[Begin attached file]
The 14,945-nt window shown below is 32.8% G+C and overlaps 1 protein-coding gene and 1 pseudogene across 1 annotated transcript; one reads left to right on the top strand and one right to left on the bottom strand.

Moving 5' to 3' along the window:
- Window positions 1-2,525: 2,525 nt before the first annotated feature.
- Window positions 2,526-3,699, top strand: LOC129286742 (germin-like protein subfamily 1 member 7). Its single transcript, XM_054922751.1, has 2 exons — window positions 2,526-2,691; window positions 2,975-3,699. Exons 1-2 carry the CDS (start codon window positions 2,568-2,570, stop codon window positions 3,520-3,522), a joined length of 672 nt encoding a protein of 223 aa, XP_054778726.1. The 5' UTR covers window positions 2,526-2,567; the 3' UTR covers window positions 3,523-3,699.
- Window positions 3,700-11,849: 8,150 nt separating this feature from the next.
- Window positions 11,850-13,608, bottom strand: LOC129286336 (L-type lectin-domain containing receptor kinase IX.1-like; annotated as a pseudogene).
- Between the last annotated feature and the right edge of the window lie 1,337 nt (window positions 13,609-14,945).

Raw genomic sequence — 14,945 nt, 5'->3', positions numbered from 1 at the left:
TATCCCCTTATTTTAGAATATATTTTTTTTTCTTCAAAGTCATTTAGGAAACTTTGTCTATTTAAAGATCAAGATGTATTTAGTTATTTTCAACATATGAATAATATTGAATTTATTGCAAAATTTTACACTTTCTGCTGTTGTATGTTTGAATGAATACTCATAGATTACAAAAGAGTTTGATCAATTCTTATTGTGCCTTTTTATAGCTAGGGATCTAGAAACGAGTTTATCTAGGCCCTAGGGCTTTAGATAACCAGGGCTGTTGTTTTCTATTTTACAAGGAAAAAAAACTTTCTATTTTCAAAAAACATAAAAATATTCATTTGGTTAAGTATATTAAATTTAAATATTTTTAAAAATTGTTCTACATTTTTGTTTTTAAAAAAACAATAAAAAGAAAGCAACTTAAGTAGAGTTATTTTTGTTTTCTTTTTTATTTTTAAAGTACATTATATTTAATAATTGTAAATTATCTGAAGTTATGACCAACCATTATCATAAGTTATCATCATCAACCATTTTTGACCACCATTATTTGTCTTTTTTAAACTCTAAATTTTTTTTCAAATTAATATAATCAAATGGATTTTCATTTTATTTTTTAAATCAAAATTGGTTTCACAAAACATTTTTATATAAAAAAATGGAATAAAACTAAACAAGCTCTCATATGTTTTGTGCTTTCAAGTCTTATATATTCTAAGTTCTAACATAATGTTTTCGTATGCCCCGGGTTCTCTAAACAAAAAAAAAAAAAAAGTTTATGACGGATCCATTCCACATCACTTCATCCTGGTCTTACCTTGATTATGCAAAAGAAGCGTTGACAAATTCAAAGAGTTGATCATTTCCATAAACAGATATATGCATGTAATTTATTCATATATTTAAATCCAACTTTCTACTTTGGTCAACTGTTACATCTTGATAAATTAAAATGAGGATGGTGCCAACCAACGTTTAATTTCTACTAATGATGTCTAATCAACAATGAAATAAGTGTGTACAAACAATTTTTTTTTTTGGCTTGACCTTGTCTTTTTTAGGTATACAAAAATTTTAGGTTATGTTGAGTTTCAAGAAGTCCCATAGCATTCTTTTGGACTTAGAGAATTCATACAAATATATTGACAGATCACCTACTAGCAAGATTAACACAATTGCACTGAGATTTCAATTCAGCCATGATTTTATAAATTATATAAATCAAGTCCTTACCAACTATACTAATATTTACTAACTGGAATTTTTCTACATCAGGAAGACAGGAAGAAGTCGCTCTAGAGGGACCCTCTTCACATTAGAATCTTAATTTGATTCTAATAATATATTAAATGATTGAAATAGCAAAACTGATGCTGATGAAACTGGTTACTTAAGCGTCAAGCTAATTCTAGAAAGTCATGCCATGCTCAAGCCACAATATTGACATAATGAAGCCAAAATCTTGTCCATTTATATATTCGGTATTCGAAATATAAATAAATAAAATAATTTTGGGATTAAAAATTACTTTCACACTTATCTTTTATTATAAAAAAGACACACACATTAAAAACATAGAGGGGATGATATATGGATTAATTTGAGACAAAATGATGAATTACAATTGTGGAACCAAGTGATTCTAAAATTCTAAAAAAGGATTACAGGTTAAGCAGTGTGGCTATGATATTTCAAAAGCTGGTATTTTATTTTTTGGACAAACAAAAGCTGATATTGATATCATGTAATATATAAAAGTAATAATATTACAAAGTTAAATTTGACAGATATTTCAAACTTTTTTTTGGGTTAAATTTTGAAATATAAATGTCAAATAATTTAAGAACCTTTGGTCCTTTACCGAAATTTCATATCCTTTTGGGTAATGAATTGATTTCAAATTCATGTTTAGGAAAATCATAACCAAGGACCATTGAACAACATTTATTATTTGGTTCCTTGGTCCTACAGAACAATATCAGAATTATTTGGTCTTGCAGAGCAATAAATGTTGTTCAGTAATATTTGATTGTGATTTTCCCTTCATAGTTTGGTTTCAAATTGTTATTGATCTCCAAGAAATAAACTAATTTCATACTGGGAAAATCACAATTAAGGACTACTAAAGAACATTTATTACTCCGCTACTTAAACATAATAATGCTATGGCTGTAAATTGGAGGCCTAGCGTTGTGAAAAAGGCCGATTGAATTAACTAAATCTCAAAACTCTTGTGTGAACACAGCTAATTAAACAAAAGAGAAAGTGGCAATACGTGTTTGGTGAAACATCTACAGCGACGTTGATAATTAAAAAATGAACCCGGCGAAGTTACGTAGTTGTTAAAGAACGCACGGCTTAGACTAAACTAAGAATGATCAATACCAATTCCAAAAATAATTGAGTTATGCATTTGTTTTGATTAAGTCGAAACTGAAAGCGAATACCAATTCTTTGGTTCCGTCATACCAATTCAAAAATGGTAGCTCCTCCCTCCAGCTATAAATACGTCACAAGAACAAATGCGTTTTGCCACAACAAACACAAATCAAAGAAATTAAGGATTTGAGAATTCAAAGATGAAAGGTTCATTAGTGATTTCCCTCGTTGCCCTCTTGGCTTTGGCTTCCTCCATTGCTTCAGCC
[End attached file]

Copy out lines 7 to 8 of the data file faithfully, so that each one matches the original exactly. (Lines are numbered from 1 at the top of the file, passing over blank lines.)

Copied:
- Between the last annotated feature and the right edge of the window lie 1,337 nt (window positions 13,609-14,945).

Raw genomic sequence — 14,945 nt, 5'->3', positions numbered from 1 at the left: